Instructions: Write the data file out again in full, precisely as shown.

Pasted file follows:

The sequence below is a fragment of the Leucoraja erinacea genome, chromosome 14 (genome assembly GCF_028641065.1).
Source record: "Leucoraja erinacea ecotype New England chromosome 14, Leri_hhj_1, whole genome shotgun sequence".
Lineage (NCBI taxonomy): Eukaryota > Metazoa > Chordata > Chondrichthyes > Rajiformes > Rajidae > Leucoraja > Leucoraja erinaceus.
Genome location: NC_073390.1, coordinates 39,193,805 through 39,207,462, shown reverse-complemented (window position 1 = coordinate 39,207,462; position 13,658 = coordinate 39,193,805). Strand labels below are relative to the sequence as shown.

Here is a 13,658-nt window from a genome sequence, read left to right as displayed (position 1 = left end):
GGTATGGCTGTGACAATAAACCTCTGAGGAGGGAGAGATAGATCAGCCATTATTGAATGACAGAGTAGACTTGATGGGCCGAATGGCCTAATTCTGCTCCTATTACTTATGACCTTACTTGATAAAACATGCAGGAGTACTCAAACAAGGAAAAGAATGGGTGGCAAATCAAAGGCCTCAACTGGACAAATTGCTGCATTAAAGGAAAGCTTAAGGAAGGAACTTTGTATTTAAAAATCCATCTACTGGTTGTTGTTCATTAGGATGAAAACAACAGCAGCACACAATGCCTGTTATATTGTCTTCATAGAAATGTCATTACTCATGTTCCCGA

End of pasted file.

The sequence below is a fragment of the Leucoraja erinacea genome, chromosome 14 (genome assembly GCF_028641065.1).
Source record: "Leucoraja erinacea ecotype New England chromosome 14, Leri_hhj_1, whole genome shotgun sequence".
Lineage (NCBI taxonomy): Eukaryota > Metazoa > Chordata > Chondrichthyes > Rajiformes > Rajidae > Leucoraja > Leucoraja erinaceus.
Genome location: NC_073390.1, coordinates 39,193,805 through 39,207,462, shown reverse-complemented (window position 1 = coordinate 39,207,462; position 13,658 = coordinate 39,193,805). Strand labels below are relative to the sequence as shown.

Here is a 13,658-nt window from a genome sequence, read left to right as displayed (position 1 = left end):
GGTATGGCTGTGACAATAAACCTCTGAGGAGGGAGAGATAGATCAGCCATTATTGAATGACAGAGTAGACTTGATGGGCCGAATGGCCTAATTCTGCTCCTATTACTTATGACCTTACTTGATAAAACATGCAGGAGTACTCAAACAAGGAAAAGAATGGGTGGCAAATCAAAGGCCTCAACTGGACAAATTGCTGCATTAAAGGAAAGCTTAAGGAAGGAACTTTGTATTTAAAAATCCATCTACTGGTTGTTGTTCATTAGGATGAAAACAACAGCAGCACACAATGCCTGTTATATTGTCTTCATAGAAATGTCATTACTCATGTTCCCGA